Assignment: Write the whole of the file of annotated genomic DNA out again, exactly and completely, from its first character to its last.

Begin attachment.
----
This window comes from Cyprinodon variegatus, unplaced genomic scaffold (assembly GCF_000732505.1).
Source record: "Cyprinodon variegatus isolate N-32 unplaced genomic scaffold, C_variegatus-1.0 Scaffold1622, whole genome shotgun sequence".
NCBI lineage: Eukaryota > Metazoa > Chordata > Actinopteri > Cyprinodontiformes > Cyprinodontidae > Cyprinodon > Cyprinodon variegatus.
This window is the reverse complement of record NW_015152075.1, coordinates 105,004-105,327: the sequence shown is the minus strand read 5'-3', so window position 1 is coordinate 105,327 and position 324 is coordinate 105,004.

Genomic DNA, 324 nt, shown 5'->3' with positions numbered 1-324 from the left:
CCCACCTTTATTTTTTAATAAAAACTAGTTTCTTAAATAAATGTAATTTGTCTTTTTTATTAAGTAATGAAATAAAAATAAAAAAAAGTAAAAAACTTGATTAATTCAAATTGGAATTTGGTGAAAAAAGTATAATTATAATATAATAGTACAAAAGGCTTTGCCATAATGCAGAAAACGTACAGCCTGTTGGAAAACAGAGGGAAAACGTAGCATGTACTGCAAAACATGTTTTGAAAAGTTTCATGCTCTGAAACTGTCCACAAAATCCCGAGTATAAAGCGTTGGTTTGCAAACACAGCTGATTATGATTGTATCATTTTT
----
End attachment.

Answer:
This window comes from Cyprinodon variegatus, unplaced genomic scaffold (assembly GCF_000732505.1).
Source record: "Cyprinodon variegatus isolate N-32 unplaced genomic scaffold, C_variegatus-1.0 Scaffold1622, whole genome shotgun sequence".
NCBI lineage: Eukaryota > Metazoa > Chordata > Actinopteri > Cyprinodontiformes > Cyprinodontidae > Cyprinodon > Cyprinodon variegatus.
This window is the reverse complement of record NW_015152075.1, coordinates 105,004-105,327: the sequence shown is the minus strand read 5'-3', so window position 1 is coordinate 105,327 and position 324 is coordinate 105,004.

Genomic DNA, 324 nt, shown 5'->3' with positions numbered 1-324 from the left:
CCCACCTTTATTTTTTAATAAAAACTAGTTTCTTAAATAAATGTAATTTGTCTTTTTTATTAAGTAATGAAATAAAAATAAAAAAAAGTAAAAAACTTGATTAATTCAAATTGGAATTTGGTGAAAAAAGTATAATTATAATATAATAGTACAAAAGGCTTTGCCATAATGCAGAAAACGTACAGCCTGTTGGAAAACAGAGGGAAAACGTAGCATGTACTGCAAAACATGTTTTGAAAAGTTTCATGCTCTGAAACTGTCCACAAAATCCCGAGTATAAAGCGTTGGTTTGCAAACACAGCTGATTATGATTGTATCATTTTT